Oxfam America has published a briefing paper
modeling the impact of climate change on food prices.
It's already happening, of course. Drought in middle America this summer means higher corn and wheat prices, among other things. But that doesn't just mean that your loaf of bread or corn flakes will cost more. Most corn goes to feed lots or ethanol production or corn derivatives used in highly processed foods. So prices go up at McDonald's and the meat counter, at the pump, and on any foods containing high fructose corn syrup or corn starch or dextrose or any number of unpronounceables. And prices go up for countries which buy our surpluses.
The long form of the report is here, at the international Oxfam site.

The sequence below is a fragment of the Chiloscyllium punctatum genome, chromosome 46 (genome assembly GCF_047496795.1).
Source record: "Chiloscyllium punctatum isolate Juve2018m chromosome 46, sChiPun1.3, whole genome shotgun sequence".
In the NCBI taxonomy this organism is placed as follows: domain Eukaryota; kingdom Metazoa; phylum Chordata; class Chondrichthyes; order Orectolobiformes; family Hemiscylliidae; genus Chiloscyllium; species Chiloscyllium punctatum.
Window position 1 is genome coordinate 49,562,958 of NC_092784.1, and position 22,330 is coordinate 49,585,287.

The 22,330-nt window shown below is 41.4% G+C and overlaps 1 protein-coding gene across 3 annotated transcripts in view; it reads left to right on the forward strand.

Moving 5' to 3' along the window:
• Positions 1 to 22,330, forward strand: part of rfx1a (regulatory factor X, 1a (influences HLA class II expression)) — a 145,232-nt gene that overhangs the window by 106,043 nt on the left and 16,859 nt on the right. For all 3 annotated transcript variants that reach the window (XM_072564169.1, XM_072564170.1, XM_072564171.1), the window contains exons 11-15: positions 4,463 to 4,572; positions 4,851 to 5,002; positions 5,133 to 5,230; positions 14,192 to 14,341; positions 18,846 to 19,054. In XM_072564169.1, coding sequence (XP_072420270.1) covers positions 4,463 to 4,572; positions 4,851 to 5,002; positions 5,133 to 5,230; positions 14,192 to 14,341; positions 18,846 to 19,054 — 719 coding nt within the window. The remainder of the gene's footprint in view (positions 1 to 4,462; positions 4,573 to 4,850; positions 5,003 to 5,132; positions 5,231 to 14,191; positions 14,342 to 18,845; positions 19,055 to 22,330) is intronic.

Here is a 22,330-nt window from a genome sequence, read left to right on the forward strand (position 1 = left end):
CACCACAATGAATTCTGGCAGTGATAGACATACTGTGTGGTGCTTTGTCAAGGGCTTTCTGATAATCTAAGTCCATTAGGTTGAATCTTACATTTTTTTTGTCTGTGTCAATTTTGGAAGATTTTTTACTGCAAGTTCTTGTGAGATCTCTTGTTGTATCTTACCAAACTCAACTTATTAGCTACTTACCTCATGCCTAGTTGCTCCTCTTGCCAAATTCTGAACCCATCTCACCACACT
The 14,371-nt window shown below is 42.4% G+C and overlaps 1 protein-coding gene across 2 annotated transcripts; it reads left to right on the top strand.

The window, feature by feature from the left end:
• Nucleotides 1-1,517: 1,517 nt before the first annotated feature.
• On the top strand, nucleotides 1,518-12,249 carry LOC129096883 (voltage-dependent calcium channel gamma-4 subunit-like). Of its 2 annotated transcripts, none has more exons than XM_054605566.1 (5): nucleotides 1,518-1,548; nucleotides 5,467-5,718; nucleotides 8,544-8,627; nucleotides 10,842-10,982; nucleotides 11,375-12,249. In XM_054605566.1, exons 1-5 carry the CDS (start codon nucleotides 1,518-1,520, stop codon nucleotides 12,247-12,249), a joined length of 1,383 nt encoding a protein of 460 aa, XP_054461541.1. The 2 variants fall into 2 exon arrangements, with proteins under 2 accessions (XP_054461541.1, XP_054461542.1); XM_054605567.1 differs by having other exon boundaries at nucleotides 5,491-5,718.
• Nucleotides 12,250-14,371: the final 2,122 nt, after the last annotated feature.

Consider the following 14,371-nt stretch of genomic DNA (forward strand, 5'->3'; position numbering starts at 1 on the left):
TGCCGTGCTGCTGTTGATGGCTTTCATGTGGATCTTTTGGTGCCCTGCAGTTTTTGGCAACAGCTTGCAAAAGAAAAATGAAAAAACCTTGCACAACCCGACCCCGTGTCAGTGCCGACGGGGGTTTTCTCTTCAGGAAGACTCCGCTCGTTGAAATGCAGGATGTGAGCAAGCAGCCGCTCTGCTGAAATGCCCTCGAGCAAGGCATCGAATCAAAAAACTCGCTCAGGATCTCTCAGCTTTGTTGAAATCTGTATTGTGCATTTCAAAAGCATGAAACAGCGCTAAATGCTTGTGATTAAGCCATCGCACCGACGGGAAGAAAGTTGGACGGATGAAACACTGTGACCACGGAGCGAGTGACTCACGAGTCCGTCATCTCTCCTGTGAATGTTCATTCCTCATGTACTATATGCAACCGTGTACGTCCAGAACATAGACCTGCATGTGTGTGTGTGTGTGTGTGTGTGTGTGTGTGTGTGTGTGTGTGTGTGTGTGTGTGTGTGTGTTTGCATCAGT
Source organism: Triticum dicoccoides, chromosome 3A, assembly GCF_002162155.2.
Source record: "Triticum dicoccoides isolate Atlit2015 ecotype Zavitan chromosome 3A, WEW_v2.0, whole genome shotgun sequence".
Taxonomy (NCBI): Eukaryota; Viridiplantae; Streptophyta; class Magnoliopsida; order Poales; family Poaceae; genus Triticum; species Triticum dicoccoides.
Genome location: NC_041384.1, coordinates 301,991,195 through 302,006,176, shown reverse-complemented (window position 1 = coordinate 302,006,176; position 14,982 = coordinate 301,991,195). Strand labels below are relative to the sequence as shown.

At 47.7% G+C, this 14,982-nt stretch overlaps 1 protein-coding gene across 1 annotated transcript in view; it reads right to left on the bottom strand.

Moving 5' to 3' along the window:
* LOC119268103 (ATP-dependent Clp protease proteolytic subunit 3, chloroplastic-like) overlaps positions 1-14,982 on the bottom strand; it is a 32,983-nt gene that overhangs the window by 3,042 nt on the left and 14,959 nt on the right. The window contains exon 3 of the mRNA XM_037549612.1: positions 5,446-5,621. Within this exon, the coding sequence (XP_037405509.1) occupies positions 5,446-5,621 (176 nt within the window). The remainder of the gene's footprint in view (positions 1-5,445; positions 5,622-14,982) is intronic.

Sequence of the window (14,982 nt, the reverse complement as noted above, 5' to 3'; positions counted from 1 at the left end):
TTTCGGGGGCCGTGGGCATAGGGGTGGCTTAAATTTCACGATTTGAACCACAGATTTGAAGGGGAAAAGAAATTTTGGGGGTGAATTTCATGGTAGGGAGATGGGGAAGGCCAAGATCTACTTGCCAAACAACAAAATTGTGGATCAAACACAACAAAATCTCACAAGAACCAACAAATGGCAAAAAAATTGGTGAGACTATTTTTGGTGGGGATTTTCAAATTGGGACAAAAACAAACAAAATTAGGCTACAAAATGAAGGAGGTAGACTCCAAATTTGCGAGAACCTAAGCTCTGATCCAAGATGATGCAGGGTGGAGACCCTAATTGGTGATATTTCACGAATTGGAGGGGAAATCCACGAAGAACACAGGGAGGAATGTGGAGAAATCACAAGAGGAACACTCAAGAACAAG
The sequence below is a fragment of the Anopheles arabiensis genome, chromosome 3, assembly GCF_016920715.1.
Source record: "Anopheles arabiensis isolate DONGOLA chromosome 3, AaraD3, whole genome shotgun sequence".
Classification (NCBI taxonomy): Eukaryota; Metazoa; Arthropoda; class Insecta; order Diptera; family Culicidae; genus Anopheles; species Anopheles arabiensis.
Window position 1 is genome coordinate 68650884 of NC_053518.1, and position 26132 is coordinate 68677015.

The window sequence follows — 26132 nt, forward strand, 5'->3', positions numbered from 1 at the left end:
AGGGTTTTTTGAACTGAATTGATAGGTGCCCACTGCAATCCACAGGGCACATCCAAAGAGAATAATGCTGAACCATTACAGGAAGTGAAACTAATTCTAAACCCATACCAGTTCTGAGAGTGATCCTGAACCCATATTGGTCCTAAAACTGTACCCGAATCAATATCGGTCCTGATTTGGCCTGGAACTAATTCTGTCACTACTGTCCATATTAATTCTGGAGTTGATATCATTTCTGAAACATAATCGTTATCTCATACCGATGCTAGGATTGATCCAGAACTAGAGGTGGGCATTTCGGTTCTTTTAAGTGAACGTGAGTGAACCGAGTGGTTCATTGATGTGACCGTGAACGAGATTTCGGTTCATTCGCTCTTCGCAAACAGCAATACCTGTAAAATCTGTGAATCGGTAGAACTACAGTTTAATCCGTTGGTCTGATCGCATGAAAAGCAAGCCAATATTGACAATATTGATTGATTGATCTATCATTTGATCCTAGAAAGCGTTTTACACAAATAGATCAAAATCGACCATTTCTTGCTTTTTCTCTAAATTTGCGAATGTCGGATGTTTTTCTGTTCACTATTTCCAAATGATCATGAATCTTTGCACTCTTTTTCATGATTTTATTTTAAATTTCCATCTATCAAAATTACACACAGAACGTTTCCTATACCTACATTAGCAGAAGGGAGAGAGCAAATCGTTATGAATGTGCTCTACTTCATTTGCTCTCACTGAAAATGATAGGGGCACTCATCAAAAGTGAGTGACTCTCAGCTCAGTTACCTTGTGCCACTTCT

I haven't read these reports yet, just skimmed, but I'm planning on doing it soon, when I'm not gleaning, or contacting gleaners, or processing my own produce, or editing documents for our Sonoma County Community Garden Network, or wondering when I am going to find the time this weekend to seek some donations for the brand new Interfaith Sustainable Food Collaborative. I'm still committed to keeping up with the global issues, no matter how busy I get with the actions here. The context of every local food system is global.